Hence, Rorty denies that the theorist can properly criticize, argue, evaluate, or even "deconstruct," since there is no fulcrum from which to push one claim as "right," "correct," or "better" than another. The theorist is replaced by the ironist, one who is aware of the ineliminable contingency of selfhood and discourse. Accepting the new limitations, the ironist can only "redescribe" the older theories in new languages and offer new descriptions for ourselves and others. We adopt values and ideologies on emotive rather than rational grounds. Every vocabulary is incommensurable with another and there is no "final vocabulary" with which one can arbitrate normative and epistemological claims. Thus, for Rorty:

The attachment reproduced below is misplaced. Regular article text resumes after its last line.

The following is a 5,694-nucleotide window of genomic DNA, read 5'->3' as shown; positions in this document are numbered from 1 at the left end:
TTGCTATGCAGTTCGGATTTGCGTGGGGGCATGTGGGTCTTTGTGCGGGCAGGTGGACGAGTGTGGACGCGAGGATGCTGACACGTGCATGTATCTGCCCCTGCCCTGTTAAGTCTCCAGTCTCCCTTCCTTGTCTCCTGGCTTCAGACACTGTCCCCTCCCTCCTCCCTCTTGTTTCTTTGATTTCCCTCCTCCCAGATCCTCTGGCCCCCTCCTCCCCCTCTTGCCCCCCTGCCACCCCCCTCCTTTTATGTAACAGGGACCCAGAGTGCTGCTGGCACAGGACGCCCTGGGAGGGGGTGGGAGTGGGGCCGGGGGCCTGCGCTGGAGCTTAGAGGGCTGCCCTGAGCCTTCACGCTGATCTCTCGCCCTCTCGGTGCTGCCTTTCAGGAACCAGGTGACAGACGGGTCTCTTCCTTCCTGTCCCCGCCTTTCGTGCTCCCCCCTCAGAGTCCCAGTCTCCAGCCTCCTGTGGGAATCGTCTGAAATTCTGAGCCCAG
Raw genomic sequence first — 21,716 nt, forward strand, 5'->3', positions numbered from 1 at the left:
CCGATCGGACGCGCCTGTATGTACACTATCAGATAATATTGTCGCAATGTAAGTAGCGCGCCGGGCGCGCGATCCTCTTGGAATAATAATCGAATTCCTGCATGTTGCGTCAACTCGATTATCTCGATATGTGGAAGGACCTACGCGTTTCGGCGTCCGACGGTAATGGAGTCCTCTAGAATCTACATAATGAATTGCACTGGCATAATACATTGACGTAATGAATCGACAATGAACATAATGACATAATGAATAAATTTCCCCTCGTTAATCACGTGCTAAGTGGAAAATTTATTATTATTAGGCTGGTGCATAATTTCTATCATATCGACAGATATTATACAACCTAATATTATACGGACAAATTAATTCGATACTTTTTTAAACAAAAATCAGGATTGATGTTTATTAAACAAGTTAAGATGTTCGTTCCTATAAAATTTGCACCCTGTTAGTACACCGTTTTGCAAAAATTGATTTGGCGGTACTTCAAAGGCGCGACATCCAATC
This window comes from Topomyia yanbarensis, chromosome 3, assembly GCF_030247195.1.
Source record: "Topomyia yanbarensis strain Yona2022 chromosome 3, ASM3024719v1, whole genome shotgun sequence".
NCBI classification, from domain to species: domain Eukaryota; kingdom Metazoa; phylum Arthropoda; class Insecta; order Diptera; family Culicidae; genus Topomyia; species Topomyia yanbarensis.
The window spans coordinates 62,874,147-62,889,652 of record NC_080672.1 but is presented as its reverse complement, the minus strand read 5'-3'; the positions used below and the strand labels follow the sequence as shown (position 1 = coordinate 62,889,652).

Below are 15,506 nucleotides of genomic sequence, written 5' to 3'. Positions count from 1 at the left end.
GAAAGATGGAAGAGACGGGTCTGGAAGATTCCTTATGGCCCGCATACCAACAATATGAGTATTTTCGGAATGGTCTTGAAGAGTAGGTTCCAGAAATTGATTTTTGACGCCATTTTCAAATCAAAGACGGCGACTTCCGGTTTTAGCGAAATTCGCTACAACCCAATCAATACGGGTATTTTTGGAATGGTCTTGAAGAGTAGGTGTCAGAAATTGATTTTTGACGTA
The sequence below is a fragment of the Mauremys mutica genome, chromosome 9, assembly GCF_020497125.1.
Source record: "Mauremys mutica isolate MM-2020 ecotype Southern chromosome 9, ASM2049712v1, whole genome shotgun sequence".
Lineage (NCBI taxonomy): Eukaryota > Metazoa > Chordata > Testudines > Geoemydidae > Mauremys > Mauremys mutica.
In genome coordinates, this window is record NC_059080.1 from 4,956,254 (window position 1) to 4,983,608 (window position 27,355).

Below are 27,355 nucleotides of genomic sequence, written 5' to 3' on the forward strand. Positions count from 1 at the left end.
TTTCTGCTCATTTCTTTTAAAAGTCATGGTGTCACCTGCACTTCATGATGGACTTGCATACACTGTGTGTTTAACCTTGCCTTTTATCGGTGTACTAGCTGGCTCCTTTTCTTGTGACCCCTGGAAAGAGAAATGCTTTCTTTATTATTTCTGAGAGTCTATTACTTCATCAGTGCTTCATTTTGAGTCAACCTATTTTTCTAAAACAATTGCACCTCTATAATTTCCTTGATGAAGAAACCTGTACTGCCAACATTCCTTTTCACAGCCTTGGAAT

The method is to redescribe lots and lots of things in new ways, until you have created a pattern of linguistic behavior which will tempt the rising generation to adopt it ... This sort of philosophy does not work piece by piece, analyzing concept after concept, or testing thesis after thesis. Rather it works holistically and pragmatically. It says things like `try thinking of it this way' -- or more specifically, `try to ignore the apparently futile traditional questions by substituting the following new and possibly interesting questions.' It does not pretend to have a better candidate for doing the same old things which we did when we spoke in the old way ... Conforming to my own precepts, I am not going to offer arguments against the vocabulary I want to replace. Instead, I am going to try to make the vocabulary I favor look more attractive by showing how it may be used to describe a variety of topics" (1989: 9).